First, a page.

Old English chronicles only pretend to care about time; they’re really more invested in space. 

I’m currently trying to develop a database and platform with which I can map out the content– the actual narratives– of the Anglo-Saxon Chronicles. For my Duke class, I will start by mapping invasion sites in the Peterborough Chronicle, one version of the Anglo-Saxon Chronicle(s).

Google Map and Google Earth allow people to add data to a location (see Wallace’s map).  The problem with these platforms is that there’s no way for the data to interact.  When I make a map of all the invasion sites mentioned in the Peterborough Chronicle, the information that pops up for each place will be isolated.  There isn’t  anything else for me to do with it, like search for “Danes” or “heathens” or “William.”

I’m hoping to develop a way to get the text of each entry to interact– an undertaking which has proven quite difficult to begin.  Once I have time to grow the project and incorporate all sites mentioned in the Peterborough Chronicle, having the right platform and database will allow users to search for things like invasions, fires, deaths or births of kings, miracles, and church construction.  It might also be able to limit searches based on areas or time frames.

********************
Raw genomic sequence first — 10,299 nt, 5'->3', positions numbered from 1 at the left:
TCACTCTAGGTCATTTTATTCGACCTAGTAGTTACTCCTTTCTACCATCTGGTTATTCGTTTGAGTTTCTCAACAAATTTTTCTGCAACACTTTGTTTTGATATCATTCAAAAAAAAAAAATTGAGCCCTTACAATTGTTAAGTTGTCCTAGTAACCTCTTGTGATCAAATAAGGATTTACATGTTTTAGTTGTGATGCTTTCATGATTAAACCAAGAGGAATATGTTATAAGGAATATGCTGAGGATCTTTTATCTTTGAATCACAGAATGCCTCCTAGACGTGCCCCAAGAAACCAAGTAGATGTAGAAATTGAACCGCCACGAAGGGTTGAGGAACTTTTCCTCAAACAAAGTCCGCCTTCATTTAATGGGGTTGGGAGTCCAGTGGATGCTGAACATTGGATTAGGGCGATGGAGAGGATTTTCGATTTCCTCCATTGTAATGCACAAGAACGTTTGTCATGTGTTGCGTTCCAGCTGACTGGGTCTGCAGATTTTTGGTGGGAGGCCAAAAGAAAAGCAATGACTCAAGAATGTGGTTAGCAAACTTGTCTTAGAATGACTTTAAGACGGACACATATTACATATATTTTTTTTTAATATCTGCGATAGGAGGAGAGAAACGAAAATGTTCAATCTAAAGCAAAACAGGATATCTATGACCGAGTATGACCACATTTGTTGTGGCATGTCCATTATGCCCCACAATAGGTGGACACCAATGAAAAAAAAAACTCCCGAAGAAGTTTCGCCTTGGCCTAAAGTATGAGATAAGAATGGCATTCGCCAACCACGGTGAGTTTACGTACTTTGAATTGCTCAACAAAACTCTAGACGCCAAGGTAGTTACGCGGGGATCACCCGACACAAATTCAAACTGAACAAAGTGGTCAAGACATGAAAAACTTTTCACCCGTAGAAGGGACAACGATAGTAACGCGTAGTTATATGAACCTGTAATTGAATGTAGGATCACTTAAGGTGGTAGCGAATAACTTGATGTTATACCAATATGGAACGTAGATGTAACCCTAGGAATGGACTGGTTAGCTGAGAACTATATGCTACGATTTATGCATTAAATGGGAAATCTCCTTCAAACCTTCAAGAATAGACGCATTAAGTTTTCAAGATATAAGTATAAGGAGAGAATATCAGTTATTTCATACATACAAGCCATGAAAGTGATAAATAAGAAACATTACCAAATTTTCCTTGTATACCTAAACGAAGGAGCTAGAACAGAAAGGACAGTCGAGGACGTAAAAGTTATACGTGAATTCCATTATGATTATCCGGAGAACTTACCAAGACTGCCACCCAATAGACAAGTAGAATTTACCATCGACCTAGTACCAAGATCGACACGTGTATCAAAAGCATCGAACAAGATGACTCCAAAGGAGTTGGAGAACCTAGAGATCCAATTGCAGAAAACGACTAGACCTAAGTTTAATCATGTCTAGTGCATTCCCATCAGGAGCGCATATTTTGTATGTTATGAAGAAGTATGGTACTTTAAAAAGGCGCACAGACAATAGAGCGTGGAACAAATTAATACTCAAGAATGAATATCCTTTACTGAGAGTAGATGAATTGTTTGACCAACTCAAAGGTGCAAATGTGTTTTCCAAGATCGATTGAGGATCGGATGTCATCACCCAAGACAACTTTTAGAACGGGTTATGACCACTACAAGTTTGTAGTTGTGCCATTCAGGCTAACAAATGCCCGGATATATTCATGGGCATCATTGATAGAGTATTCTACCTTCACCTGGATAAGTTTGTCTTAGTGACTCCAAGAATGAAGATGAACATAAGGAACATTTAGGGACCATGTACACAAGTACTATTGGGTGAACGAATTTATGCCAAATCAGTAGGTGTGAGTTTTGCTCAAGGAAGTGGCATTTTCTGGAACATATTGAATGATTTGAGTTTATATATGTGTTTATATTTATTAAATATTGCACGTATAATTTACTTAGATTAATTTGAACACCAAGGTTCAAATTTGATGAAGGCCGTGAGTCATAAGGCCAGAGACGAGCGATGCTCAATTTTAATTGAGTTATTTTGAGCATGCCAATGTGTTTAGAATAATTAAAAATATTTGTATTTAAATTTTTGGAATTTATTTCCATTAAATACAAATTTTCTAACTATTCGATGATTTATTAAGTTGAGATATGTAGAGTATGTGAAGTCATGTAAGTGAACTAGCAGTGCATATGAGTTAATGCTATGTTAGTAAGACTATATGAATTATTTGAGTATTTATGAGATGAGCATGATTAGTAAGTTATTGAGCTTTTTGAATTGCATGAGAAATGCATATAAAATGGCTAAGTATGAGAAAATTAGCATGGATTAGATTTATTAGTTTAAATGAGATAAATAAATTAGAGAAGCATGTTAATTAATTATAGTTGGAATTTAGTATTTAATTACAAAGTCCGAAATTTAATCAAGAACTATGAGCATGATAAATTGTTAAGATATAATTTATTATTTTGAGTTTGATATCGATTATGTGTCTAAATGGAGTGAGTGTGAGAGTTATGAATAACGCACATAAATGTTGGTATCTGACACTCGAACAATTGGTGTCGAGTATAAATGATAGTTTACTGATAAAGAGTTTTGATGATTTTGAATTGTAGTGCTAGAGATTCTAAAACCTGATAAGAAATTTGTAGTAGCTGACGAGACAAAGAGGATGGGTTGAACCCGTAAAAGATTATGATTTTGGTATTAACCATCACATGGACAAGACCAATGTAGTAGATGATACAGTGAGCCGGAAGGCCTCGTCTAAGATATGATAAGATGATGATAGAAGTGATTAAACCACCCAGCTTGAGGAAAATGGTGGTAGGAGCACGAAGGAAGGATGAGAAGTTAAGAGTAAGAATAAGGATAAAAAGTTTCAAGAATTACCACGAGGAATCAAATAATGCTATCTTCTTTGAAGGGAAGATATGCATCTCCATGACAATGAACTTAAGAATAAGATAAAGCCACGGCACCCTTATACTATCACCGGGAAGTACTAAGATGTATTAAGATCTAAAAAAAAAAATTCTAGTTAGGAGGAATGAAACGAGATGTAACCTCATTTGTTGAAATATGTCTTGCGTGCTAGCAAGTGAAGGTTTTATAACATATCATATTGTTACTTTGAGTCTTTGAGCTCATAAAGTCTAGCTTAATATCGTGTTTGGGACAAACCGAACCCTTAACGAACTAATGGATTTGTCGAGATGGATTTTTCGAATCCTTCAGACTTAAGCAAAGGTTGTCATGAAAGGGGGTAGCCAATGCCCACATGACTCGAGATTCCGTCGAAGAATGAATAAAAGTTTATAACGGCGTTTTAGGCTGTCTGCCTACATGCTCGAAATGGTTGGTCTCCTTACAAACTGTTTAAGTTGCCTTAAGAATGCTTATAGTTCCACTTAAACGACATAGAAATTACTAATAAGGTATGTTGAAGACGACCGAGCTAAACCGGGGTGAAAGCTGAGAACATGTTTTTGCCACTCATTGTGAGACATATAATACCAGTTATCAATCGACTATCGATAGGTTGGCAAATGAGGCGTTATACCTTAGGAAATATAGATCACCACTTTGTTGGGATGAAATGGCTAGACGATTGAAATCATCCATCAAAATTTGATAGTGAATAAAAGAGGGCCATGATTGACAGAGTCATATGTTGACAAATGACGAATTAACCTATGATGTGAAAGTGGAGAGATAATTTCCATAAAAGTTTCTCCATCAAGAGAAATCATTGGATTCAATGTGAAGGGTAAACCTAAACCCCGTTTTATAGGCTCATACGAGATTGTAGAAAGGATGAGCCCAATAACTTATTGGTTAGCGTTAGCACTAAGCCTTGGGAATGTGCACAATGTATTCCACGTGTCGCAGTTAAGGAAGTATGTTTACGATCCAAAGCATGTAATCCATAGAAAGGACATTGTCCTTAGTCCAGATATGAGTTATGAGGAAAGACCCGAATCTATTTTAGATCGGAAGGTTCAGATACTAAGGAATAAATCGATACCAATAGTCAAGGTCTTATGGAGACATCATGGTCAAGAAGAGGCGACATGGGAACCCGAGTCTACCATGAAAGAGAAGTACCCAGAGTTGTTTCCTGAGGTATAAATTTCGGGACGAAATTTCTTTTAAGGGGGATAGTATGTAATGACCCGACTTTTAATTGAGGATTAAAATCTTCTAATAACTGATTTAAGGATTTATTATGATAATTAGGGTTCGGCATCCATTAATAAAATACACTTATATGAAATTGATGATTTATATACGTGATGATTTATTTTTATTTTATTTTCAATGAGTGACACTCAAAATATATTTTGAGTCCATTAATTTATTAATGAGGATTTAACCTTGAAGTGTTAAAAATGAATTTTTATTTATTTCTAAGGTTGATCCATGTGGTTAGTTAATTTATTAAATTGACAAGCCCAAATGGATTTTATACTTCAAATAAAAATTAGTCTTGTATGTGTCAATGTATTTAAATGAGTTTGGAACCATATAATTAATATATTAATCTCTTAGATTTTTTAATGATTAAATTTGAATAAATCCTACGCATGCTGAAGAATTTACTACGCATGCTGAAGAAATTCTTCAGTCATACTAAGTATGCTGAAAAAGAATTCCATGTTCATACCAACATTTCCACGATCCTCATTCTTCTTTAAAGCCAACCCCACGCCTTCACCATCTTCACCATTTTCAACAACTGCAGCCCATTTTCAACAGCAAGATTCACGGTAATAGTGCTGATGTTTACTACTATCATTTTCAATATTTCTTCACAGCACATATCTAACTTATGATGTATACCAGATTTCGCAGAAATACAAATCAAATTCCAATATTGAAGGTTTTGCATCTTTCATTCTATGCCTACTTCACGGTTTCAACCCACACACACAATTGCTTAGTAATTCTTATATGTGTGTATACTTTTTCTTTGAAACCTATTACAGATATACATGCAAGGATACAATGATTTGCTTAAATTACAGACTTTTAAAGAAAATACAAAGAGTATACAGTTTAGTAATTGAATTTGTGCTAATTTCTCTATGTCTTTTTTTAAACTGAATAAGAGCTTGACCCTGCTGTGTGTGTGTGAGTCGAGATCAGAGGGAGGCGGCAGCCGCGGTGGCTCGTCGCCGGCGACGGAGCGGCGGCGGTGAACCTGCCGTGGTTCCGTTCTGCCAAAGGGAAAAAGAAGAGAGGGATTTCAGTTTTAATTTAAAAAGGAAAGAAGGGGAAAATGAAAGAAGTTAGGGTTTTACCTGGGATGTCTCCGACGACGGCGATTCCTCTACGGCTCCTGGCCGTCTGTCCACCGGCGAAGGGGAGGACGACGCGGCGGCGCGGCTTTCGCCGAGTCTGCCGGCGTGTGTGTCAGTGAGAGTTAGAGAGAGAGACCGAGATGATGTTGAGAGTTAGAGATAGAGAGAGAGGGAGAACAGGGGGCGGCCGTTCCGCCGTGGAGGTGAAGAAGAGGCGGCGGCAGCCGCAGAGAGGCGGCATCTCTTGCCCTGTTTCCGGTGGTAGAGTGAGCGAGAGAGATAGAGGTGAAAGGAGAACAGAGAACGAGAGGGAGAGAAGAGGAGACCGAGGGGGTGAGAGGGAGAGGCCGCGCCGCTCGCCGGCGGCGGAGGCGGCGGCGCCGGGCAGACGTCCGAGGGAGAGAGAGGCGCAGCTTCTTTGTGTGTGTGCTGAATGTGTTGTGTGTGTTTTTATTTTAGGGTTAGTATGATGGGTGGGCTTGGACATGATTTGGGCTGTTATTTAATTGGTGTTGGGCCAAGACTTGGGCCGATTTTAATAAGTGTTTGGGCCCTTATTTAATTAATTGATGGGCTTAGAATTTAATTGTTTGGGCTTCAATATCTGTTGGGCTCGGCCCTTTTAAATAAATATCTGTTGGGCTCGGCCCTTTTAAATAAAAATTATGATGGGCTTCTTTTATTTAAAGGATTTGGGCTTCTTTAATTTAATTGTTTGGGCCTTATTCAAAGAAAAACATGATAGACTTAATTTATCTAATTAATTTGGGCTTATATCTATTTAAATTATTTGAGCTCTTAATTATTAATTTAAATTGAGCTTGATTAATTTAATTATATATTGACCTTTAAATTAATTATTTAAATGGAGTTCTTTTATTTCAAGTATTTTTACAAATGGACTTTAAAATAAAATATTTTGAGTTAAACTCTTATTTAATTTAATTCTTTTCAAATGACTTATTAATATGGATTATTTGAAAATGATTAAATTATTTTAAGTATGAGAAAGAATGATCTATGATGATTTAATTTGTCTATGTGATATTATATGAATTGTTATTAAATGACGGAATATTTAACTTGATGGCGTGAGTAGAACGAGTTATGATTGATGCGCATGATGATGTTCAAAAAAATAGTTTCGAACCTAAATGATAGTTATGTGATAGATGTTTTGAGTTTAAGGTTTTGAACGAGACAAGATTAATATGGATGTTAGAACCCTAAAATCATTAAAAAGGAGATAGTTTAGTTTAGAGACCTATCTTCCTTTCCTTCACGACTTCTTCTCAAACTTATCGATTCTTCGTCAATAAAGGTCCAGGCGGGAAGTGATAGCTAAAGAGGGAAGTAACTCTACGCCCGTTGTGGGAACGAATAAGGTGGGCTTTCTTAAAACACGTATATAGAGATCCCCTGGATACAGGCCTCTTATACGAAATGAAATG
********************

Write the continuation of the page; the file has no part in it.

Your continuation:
From there, if I could get a team of scholars (and a grant) to incorporate each version of the Anglo-Saxon Chronicles, we could see some differences among them more easiy, than say, Thorpe’s translation:

Thorough though it is, I find this very hard to follow.  Scholars of the chronicles need new ways to rethink these texts, on their own terms and in communion with each other.

Big picture, my project aims to locate the stories of these histories in a virtual space that will help readers reimagine the past.  

But here’s what else I think it could do:
bring chronicles back to the classroom
employ digital media for medieval interests other than paleography and digital collections
reinvigorate the scholarly discussion of chronicles, which confront issues of empire, borderlands, nation-building, kinghsip,warfare, changes in the English language, the study of pre-printing book creation, materiality, and paleography
help us reimagine time as space

I’m excited to attend “Cartography and Creativity in the Age of Global Empires,” hosted by Duke’s BorderWork(s) Humanities Lab.  Here’s the description:

Please join us for this inter-disciplinary workshop, which brings into conversation historians, literary critics, artists, geographers, and the digital and spatial humanities to explore the nexus of mapping, art, and global empire. Our day-long discussion will investigate the consequences of treating maps as “image texts” and also the manner in which modern mapping practices have been engaged by artists across a broad range of image media for understanding the acts of demarcation that have parceled the world into sovereign bounded communities as well as contemporary challenges to these borders, boundaries, and lines of control.

Hopefully I’ll have more to report back soon.  In the meantime (and even after), I’d love to know what you think.